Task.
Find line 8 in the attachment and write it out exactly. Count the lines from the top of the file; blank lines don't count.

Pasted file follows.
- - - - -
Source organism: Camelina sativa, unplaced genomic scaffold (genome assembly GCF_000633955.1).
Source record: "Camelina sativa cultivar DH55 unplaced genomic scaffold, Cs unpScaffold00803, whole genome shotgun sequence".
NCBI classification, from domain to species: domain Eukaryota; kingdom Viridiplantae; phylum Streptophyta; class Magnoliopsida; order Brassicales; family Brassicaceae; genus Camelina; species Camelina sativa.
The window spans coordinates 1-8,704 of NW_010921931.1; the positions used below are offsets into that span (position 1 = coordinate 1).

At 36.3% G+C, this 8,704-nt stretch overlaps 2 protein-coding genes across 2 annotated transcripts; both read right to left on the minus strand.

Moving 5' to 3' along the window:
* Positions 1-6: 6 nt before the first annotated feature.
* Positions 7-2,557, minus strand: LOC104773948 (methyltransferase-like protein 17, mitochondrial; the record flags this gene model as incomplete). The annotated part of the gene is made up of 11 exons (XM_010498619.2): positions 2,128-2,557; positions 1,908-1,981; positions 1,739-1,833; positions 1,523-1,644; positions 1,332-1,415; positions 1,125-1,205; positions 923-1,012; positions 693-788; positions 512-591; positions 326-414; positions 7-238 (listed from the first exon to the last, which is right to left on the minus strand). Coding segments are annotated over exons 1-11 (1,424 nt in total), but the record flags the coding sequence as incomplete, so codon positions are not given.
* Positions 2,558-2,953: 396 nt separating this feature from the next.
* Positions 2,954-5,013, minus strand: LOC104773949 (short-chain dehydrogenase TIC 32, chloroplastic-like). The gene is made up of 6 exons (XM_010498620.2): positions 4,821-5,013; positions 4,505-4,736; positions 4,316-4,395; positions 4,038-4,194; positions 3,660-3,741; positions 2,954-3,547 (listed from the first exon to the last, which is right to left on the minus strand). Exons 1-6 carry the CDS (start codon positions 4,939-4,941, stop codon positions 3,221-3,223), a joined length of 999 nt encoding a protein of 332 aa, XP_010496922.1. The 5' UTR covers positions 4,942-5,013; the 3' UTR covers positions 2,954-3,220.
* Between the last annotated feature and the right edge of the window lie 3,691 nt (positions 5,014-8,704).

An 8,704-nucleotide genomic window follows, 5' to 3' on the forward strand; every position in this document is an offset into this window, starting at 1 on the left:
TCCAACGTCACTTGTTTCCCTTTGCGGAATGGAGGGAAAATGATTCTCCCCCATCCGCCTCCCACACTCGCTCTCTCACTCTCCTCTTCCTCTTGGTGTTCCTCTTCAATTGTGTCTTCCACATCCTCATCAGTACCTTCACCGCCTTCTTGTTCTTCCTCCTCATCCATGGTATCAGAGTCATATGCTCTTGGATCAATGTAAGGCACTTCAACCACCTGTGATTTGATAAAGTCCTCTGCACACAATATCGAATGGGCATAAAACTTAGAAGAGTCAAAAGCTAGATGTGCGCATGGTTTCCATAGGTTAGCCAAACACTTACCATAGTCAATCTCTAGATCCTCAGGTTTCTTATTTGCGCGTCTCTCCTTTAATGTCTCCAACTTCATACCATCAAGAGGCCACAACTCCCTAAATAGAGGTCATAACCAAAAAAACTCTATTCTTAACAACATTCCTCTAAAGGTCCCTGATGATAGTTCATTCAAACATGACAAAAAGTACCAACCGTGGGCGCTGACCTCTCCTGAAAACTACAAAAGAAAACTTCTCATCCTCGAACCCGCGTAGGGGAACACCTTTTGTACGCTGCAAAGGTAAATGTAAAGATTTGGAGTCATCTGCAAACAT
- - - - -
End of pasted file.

* Positions 7-2,557, minus strand: LOC104773948 (methyltransferase-like protein 17, mitochondrial; the record flags this gene model as incomplete). The annotated part of the gene is made up of 11 exons (XM_010498619.2): positions 2,128-2,557; positions 1,908-1,981; positions 1,739-1,833; positions 1,523-1,644; positions 1,332-1,415; positions 1,125-1,205; positions 923-1,012; positions 693-788; positions 512-591; positions 326-414; positions 7-238 (listed from the first exon to the last, which is right to left on the minus strand). Coding segments are annotated over exons 1-11 (1,424 nt in total), but the record flags the coding sequence as incomplete, so codon positions are not given.